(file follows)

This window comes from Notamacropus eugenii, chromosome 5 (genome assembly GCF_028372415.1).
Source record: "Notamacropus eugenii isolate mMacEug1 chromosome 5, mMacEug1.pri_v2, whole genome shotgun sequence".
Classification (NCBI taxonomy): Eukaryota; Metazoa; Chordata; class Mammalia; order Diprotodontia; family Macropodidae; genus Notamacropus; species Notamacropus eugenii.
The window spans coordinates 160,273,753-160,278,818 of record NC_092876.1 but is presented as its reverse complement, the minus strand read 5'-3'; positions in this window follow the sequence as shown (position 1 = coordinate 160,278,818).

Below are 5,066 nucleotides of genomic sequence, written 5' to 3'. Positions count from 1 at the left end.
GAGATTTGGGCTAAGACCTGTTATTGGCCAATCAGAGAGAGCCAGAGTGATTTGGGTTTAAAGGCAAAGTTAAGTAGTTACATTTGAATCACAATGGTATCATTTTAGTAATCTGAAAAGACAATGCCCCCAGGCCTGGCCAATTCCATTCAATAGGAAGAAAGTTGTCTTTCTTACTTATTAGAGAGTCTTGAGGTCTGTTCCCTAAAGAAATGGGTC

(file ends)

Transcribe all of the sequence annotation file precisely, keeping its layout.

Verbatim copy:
This window comes from Notamacropus eugenii, chromosome 5 (genome assembly GCF_028372415.1).
Source record: "Notamacropus eugenii isolate mMacEug1 chromosome 5, mMacEug1.pri_v2, whole genome shotgun sequence".
Classification (NCBI taxonomy): Eukaryota; Metazoa; Chordata; class Mammalia; order Diprotodontia; family Macropodidae; genus Notamacropus; species Notamacropus eugenii.
The window spans coordinates 160,273,753-160,278,818 of record NC_092876.1 but is presented as its reverse complement, the minus strand read 5'-3'; positions in this window follow the sequence as shown (position 1 = coordinate 160,278,818).

Below are 5,066 nucleotides of genomic sequence, written 5' to 3'. Positions count from 1 at the left end.
GAGATTTGGGCTAAGACCTGTTATTGGCCAATCAGAGAGAGCCAGAGTGATTTGGGTTTAAAGGCAAAGTTAAGTAGTTACATTTGAATCACAATGGTATCATTTTAGTAATCTGAAAAGACAATGCCCCCAGGCCTGGCCAATTCCATTCAATAGGAAGAAAGTTGTCTTTCTTACTTATTAGAGAGTCTTGAGGTCTGTTCCCTAAAGAAATGGGTC